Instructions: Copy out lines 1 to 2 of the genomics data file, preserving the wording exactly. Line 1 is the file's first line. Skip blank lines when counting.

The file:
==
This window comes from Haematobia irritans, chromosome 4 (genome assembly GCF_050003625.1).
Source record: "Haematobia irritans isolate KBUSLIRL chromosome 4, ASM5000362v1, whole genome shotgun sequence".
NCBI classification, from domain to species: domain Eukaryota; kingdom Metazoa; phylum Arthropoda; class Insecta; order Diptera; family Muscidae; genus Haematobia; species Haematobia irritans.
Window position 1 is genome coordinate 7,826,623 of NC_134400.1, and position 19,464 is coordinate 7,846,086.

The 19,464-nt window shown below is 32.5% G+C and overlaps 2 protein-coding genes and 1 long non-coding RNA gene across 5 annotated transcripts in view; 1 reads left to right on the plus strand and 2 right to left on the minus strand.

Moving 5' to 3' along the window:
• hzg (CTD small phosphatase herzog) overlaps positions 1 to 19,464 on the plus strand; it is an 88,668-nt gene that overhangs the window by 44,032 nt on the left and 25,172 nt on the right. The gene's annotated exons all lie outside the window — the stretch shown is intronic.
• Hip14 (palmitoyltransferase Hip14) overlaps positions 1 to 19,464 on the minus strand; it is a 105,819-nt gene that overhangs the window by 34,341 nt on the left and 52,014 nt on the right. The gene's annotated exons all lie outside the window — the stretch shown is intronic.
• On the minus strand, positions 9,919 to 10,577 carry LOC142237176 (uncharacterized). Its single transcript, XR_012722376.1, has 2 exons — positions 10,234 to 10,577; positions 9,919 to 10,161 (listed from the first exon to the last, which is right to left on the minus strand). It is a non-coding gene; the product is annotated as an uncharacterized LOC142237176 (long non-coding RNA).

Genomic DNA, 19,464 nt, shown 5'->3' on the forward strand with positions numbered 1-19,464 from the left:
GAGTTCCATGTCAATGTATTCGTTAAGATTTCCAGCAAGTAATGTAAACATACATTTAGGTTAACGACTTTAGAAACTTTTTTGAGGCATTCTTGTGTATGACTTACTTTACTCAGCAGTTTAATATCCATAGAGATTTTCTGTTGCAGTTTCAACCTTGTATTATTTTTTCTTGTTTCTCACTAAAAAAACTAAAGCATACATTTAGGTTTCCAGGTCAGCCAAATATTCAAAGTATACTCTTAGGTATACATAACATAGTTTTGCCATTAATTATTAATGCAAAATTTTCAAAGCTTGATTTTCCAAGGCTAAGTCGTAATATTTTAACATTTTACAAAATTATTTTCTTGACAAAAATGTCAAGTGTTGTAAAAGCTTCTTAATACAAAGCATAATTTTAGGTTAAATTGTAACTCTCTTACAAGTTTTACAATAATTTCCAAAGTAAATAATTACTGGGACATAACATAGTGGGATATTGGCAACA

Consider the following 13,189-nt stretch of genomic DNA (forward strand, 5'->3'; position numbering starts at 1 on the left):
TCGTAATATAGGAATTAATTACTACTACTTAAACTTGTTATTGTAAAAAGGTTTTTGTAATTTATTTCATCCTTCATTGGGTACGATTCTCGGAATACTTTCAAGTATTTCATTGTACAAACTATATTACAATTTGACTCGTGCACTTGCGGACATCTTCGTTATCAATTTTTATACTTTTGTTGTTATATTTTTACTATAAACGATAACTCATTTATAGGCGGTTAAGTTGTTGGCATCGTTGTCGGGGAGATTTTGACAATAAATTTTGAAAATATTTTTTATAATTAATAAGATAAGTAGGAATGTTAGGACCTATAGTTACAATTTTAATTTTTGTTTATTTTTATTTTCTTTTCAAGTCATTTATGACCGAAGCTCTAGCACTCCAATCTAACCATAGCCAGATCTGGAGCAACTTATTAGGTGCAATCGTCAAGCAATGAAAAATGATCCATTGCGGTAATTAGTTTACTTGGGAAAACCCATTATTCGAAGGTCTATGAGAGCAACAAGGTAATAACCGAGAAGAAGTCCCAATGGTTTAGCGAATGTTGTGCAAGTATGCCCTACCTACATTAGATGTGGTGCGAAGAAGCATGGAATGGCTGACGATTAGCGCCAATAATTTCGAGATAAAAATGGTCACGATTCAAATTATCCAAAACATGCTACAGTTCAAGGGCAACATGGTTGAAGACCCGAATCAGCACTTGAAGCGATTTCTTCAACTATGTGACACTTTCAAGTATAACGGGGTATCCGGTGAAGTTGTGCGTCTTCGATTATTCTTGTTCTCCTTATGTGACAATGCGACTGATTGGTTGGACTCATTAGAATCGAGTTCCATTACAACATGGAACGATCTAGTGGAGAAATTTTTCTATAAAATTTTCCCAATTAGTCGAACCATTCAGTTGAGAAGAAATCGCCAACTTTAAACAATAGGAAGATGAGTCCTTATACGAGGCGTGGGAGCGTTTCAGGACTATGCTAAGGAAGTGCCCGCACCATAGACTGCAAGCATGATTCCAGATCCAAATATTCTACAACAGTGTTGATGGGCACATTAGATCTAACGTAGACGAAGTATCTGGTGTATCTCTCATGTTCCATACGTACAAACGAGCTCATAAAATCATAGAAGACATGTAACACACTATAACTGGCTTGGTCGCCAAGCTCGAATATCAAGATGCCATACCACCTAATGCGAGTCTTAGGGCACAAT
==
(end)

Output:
This window comes from Haematobia irritans, chromosome 4 (genome assembly GCF_050003625.1).
Source record: "Haematobia irritans isolate KBUSLIRL chromosome 4, ASM5000362v1, whole genome shotgun sequence".